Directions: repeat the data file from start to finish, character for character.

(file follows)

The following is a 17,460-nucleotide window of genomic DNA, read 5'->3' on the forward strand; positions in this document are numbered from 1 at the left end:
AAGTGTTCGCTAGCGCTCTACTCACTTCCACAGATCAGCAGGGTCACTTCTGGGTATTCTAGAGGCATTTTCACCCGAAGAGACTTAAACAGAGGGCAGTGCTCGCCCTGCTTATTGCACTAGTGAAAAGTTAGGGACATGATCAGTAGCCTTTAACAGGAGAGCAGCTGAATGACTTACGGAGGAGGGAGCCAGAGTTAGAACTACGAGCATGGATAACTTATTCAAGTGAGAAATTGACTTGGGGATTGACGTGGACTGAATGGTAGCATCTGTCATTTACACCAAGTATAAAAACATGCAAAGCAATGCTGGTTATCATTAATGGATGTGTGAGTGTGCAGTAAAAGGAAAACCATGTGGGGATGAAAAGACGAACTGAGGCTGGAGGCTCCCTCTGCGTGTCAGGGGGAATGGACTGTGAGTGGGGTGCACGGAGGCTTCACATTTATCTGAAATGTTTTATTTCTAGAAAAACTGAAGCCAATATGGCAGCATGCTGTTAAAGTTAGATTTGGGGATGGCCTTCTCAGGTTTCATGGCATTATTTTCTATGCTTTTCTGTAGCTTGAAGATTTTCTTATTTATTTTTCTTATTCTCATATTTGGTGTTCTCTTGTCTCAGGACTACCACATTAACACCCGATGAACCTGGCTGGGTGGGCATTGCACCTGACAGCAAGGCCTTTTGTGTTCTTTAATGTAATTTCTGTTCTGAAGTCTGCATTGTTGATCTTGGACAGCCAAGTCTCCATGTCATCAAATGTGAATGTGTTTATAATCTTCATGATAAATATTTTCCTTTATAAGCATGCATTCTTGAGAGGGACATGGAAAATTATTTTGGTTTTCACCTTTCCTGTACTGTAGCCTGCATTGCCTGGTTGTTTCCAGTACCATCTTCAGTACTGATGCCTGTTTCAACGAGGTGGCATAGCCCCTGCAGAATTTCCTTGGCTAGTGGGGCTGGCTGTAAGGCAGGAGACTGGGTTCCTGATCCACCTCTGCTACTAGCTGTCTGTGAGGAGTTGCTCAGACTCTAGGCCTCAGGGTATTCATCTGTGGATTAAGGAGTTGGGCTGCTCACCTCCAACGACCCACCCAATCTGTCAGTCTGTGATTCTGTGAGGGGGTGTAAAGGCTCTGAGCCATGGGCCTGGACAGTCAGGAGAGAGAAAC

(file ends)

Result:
The following is a 17,460-nucleotide window of genomic DNA, read 5'->3' on the forward strand; positions in this document are numbered from 1 at the left end:
AAGTGTTCGCTAGCGCTCTACTCACTTCCACAGATCAGCAGGGTCACTTCTGGGTATTCTAGAGGCATTTTCACCCGAAGAGACTTAAACAGAGGGCAGTGCTCGCCCTGCTTATTGCACTAGTGAAAAGTTAGGGACATGATCAGTAGCCTTTAACAGGAGAGCAGCTGAATGACTTACGGAGGAGGGAGCCAGAGTTAGAACTACGAGCATGGATAACTTATTCAAGTGAGAAATTGACTTGGGGATTGACGTGGACTGAATGGTAGCATCTGTCATTTACACCAAGTATAAAAACATGCAAAGCAATGCTGGTTATCATTAATGGATGTGTGAGTGTGCAGTAAAAGGAAAACCATGTGGGGATGAAAAGACGAACTGAGGCTGGAGGCTCCCTCTGCGTGTCAGGGGGAATGGACTGTGAGTGGGGTGCACGGAGGCTTCACATTTATCTGAAATGTTTTATTTCTAGAAAAACTGAAGCCAATATGGCAGCATGCTGTTAAAGTTAGATTTGGGGATGGCCTTCTCAGGTTTCATGGCATTATTTTCTATGCTTTTCTGTAGCTTGAAGATTTTCTTATTTATTTTTCTTATTCTCATATTTGGTGTTCTCTTGTCTCAGGACTACCACATTAACACCCGATGAACCTGGCTGGGTGGGCATTGCACCTGACAGCAAGGCCTTTTGTGTTCTTTAATGTAATTTCTGTTCTGAAGTCTGCATTGTTGATCTTGGACAGCCAAGTCTCCATGTCATCAAATGTGAATGTGTTTATAATCTTCATGATAAATATTTTCCTTTATAAGCATGCATTCTTGAGAGGGACATGGAAAATTATTTTGGTTTTCACCTTTCCTGTACTGTAGCCTGCATTGCCTGGTTGTTTCCAGTACCATCTTCAGTACTGATGCCTGTTTCAACGAGGTGGCATAGCCCCTGCAGAATTTCCTTGGCTAGTGGGGCTGGCTGTAAGGCAGGAGACTGGGTTCCTGATCCACCTCTGCTACTAGCTGTCTGTGAGGAGTTGCTCAGACTCTAGGCCTCAGGGTATTCATCTGTGGATTAAGGAGTTGGGCTGCTCACCTCCAACGACCCACCCAATCTGTCAGTCTGTGATTCTGTGAGGGGGTGTAAAGGCTCTGAGCCATGGGCCTGGACAGTCAGGAGAGAGAAAC